BRITISH COLUMBIA

Pipeline Company And Farmer Butt Heads Over Land Access

06/13/2013 12:57 EDT | Updated 08/12/2013 05:12 EDT
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Fred Weis walks along the half mile of pipeline that bisects his 300 acre hay farm, on Weld County Road 5.Some residents and property owners are upset over a 16-inch natural gas pipeline under construction through Weld County because they don't believe Xcel Energy gave them adequate notice of the project and they say there was no recourse available to them to protest. Given the deadly natural-gas pipeline explosion in San Bruno weeks ago, neighbors are raising questions about safety and independent oversight of the project. (Craig F. Walker/ The Denver Post) (Photo By Craig F. Walker/The Denver Post via Getty Images)
A gas pipeline that runs diagonally across Chilliwack farmland needs to be replaced for safety reasons, but the landholder and the pipeline owner are at odds over how it will go ahead.

Retired Chilliwack farmer Gord Mitchell wants oil and gas company Spectra Energy to sign an agreement before it comes back onto his land.

But the Houston, Texas-based company said it has no intentions of renegotiating rights of access to the pipeline — rights, it says, it already has.

The standoff originates from a 2011 incident in which the gas company accessed Mitchell's property in rainy weather. He says the work damaged the soil and has decimated his crops every year since.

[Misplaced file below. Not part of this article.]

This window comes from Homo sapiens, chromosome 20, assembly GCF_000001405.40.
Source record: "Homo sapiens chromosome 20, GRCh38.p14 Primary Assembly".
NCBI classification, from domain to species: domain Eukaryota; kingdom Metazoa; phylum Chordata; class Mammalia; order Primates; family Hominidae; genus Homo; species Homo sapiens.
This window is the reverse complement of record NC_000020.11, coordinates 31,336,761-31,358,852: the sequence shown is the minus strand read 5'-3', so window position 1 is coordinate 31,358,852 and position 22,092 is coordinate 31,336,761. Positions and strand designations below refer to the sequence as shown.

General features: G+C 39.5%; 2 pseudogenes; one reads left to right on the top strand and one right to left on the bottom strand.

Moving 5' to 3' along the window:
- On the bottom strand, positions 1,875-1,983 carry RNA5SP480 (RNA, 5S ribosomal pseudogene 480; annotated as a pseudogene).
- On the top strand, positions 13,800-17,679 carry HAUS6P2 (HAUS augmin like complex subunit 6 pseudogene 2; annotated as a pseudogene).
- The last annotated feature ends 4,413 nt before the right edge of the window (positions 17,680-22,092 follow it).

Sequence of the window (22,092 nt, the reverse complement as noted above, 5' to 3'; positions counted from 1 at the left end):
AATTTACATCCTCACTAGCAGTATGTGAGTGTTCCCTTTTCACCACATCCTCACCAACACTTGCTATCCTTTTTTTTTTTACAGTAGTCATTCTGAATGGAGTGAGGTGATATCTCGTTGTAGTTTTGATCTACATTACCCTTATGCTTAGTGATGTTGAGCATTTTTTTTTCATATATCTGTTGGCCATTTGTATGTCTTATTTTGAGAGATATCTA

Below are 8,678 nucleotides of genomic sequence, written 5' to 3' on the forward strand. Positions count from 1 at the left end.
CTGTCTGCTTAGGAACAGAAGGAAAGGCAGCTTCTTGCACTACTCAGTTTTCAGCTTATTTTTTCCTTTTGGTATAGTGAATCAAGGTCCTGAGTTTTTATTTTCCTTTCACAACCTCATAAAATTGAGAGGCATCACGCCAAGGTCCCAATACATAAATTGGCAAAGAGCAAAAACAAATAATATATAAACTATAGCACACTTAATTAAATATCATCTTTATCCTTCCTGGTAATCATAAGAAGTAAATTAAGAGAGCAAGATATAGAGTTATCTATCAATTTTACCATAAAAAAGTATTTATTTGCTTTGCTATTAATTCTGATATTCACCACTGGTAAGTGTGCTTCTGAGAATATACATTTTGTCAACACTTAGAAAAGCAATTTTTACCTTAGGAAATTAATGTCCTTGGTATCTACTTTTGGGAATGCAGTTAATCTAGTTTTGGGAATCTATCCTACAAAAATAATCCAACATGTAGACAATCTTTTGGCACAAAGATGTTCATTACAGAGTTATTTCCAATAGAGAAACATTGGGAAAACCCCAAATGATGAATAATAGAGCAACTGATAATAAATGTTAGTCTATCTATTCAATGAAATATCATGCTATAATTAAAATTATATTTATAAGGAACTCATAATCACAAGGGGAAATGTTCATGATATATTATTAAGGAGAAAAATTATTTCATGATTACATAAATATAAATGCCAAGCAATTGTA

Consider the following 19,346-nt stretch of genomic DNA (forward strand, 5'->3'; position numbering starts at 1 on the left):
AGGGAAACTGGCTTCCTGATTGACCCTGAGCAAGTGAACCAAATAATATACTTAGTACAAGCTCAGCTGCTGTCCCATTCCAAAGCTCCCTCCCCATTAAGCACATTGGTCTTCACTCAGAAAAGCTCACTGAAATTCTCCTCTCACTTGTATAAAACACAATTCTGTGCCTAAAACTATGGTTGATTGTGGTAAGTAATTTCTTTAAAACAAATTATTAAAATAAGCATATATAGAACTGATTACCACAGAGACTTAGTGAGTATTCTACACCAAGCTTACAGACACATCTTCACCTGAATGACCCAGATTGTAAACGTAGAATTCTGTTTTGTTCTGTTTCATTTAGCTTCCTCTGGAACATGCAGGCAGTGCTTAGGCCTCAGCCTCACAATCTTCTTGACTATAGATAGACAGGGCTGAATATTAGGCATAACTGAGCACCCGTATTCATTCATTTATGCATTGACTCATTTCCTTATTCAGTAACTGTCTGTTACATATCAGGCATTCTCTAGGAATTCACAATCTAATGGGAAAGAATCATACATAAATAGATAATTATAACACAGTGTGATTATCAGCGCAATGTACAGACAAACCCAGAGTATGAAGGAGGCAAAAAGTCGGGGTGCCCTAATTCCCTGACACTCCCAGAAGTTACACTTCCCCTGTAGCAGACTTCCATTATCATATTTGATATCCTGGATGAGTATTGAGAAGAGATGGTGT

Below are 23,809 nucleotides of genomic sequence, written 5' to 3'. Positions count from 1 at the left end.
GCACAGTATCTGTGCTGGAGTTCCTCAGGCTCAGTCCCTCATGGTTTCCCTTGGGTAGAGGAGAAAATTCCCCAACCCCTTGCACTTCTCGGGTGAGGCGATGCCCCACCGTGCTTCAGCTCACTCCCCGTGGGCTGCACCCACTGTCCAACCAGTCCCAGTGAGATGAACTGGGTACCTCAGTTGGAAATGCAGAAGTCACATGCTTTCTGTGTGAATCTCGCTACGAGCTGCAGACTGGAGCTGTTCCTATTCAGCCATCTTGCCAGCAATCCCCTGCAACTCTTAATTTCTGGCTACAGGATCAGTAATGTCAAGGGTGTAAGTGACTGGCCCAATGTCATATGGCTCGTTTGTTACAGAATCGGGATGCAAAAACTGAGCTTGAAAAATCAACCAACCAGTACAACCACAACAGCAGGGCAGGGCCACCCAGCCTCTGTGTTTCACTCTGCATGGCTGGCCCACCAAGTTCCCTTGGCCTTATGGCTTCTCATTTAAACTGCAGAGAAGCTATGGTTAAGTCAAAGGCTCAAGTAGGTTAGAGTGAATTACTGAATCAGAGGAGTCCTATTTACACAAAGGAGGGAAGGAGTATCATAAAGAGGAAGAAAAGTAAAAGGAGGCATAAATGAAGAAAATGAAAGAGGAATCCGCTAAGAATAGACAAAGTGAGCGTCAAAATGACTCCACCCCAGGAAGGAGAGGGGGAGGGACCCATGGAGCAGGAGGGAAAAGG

"Our purpose in opposing them now is we want a very comprehsnive soil-handling contract so that if they're not doing it properly, we can stop them," Mitchell said in an interview with Stephen Quinn on CBC Radio One's On the Coast.

In an interview with CBC News, Spectra Energy said it compensated Mitchell with $68,000 for the loss of his crops. But the farmer said the payment amounted to only a fraction of the financial loss he suffered at the time, and did not account for future losses caused by the damage.

Lines drawn

The company said it would like the opportunity to sit down with Mitchell and the rest of his group, the Fraser Valley Association of Pipeline Landowners, but it will not reconsider the parameters of land access.

"What is not very clearly understood is that an agreement to access the land, from our point-of-view, really can't be a pre-condition to access the land," said Gary Weilinger, Spectra's vice-president of external affairs.

"We already have an easement and a right-of-way in place and have had so since 1957."

Spectra said it has applied to the National Energy Board for its opinion as to whether or not the company has proceeded reasonably following the damage of Mitchell's land in 2011.

While the company stressed that it is not looking for a confrontation, Gord Mitchell said he expects the stand-off to be headed that way.

"They're applying now to the NEB for them to force us to stand aside so that they can carry on their business and we're going to oppose that," he said.

"Failing that, all we can do is stand shoulder-to-shoulder on our property line."

Spectra Energy said its ultimate goal is to reach compliance with Canadian Standards Association regulations that have recently changed in the Chilliwack area.

CBC Radio One's On the Coast is on the air every weekday between 3 p.m. and 6 p.m. 88.1 FM / 690 AM in Vancouver.

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